Saturday, October 6, 2012

Square Box Gardening # 5

Square Box Gardening - #5

And here it is again. The first hint of Winter approaching.  The nights starting to cool way down into the 60's 50's and sometimes even into the upper 40's.  The Monarch Butterflies already passing through. Even a few leaves starting to fall. Out in my garden - a ways from the patio in back where I sit with my wife in a shady spot, each with our book in hand; a single squirrel is wobbling his way back and forth from some nut tree of my right neighbor across to his home in a big tree owned by my neighbor on the Left. His tail swishing and a dipping and a bouncing as he tries to stay balanced with a big walnut in his mouth. Almost more than he can handle.  Trip after trip. He must have hit the mother-load!

The Grass in the back yard needs mowing but I just don't feel like it.  I notice the lone pine tree that I transplanted this spring from a garden plot to a good corner of the garden is beautiful and about 4 inches taller than me. It grew over a foot this year. I discovered it in my hoop-house a year or so ago only about 2-1/2" tall. It is now almost 6 foot tall.  The Pickling Cucumbers are noticing the cool down too. Very few blossoms. The leaves are dropping and the stems are starting to look naked although I did pick a small bucket full a few minutes ago. The Regular Cucumbers on my Trellis are starting to grow a little slower but here is Yours Truly holding a few that I harvested about a week or so ago.

 We Still have tomatoes ripening. Because of all the extra work building many garden boxes (maybe have to build  3 or 4 boxes next spring instead of over 40, Tomatoes got in a little late. I didn't get Zucchini or Watermelon in at all.

 I am new to growing garlic but I decided I had better plant some this spring. The vampires are really getting thick this year... (I know, your supposed to plant garlic in the fall and then harvest them from early spring until fall of the next year) I went and done it all bass-ackwards . Garlic weren't really big when I pulled them this summer but I cleaned them and put the cloves in a fruit jar coated with olive oil "to keep them fresh" according to my daughter. Then stuck them in the fridge. That was the first batch.  Then I cleaned out the other half of the patch I had planted in one of my plots and decided to use Those for a Fall Planting like people tell me I should do.  OK. I also wanted to know how many I could plant in one of my square wooden Garden Boxes.  I planted them in about 3 square inches apart and got about 24 to one box and 35 in an other. Then I have 1- 4 ft Sq. Box where I planted about 75 garlic. Here are a few pictures:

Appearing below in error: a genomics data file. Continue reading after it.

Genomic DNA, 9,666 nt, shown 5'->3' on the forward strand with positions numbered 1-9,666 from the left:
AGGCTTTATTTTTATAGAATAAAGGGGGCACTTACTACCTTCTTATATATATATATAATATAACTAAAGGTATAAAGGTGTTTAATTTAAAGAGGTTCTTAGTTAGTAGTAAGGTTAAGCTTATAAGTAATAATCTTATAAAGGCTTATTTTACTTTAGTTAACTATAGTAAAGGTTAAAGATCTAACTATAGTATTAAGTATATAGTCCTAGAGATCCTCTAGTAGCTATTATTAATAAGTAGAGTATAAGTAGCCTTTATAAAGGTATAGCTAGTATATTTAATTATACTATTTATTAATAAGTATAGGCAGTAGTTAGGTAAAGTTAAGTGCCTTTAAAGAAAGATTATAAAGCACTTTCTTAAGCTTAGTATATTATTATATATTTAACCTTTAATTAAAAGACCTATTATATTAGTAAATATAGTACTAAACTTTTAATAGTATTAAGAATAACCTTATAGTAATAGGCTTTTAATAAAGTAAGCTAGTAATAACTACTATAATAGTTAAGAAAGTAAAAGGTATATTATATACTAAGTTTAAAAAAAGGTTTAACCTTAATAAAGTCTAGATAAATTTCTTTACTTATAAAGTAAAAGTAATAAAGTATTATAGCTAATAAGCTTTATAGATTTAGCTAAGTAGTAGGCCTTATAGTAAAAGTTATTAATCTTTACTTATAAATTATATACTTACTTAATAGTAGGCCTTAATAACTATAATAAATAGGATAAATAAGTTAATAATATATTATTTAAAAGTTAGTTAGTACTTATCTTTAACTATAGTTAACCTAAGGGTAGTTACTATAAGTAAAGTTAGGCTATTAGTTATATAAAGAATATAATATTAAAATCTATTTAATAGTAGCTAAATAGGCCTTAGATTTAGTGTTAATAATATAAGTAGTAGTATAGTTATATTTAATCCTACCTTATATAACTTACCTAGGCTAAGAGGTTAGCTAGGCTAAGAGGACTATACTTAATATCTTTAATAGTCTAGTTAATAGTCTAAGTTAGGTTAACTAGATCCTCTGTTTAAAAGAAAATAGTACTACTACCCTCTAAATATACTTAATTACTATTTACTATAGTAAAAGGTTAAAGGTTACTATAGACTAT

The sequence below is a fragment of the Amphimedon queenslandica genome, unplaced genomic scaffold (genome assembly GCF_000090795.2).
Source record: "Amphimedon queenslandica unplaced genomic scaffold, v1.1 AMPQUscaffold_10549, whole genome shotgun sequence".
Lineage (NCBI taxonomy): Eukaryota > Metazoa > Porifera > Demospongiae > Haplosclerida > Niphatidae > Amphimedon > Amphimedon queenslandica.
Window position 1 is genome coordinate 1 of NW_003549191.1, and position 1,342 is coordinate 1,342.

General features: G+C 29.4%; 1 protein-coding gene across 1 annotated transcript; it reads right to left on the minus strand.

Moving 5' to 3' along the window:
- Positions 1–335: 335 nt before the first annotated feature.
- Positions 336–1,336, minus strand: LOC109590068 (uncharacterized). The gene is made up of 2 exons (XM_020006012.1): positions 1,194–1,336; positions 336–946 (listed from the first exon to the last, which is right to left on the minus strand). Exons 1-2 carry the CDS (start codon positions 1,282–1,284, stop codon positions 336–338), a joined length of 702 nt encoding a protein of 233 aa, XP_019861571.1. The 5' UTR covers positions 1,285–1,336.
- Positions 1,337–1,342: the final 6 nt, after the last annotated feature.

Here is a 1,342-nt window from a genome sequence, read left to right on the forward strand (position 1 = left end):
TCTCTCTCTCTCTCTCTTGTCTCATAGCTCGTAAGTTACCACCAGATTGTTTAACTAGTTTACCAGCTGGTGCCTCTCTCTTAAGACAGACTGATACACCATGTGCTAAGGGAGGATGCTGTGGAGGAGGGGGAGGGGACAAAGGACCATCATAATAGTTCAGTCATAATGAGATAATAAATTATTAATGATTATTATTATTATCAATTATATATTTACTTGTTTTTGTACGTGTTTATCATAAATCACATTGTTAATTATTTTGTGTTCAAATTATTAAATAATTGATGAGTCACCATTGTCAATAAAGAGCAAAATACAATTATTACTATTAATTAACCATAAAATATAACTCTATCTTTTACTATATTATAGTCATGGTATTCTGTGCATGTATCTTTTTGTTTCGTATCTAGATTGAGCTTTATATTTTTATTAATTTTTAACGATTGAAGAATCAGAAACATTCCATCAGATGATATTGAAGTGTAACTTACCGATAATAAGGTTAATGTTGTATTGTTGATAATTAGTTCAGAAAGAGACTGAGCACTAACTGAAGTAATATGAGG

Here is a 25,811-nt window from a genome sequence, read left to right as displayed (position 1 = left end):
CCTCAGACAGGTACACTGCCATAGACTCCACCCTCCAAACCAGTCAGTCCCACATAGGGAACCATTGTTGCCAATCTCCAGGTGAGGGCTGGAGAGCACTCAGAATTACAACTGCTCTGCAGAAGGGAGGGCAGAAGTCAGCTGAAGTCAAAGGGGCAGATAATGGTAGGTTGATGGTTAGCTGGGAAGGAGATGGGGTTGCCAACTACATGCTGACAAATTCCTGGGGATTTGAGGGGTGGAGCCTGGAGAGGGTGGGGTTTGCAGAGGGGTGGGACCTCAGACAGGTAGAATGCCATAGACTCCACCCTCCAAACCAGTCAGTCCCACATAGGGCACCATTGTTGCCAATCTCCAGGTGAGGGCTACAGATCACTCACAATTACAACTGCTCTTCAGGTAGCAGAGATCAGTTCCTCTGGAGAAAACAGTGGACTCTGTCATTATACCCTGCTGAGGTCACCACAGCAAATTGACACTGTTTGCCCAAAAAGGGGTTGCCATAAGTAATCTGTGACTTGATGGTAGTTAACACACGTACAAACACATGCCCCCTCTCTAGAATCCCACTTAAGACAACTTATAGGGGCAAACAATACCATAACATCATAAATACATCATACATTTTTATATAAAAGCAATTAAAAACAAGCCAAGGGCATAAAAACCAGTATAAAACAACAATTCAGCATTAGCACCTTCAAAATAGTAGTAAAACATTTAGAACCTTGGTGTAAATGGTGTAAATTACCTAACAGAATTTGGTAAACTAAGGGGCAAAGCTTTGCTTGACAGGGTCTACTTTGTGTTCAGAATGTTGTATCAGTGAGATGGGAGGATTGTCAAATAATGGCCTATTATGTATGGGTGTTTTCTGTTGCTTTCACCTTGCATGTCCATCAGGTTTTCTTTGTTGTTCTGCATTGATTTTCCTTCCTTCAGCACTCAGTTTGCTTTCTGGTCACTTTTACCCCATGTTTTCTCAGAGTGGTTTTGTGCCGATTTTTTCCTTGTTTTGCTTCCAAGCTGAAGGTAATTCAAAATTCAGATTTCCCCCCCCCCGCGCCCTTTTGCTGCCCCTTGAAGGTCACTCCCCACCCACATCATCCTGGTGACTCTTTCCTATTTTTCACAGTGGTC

Large 4 Square Ft. Box of Garlic. Using 1 x 8
          Lumber from Old Red Wood Fencing. 

They started coming up right away. I'm not sure they are supposed to do that!  Probably still to warm to plant in the fall... Anybody in South-Central Kansas know?   Next year I will try planting garlic in September .   In a few weeks, I plan to cover them over with Old Maples Leaves and Wheat Straw - after adding a little cow manure stirred into the upper box soil. I am thinking maybe about a Cup of Manure mixed into a gallon of my favorite purchased mulch - Cotton Boll Compost.  Is the mix right? I don't know. But this is a Blog on Experimental Gardening in South Central Kansas.  About 5 miles into where they say the Great South West Begins!  On the tip of Zone 7.   I'll know in the spring and fall next year when I harvest them -  If there is any to harvest. Stay Tuned!   I don't know how well these little garlics will take the winter in a wooden box with mulch over them. The garlic were cheap. I got their parents from the grocery store. I thought they were Elephant Garlic - but they looked like awful little elephants. Maybe they will grow bigger next year!  And they will be growing in my Famous -  Garden Box Soil Mix!  I figure, if I can come up with a good dependable mix for most vegetables - why buy little bags. I can mix my own.  So far I am pretty happy with the all-purpose mix for my boxes that I have come up with. Then I will experiment with Additives. That is the great thing about using these boxes. You know Exactly what you put into each box and Exactly what that plant or plant group grew on.   For Tomatoes, I might mix in a little more bone meal  and test out a cup of Corn Meal - which is purported  to counter Tomato Blight.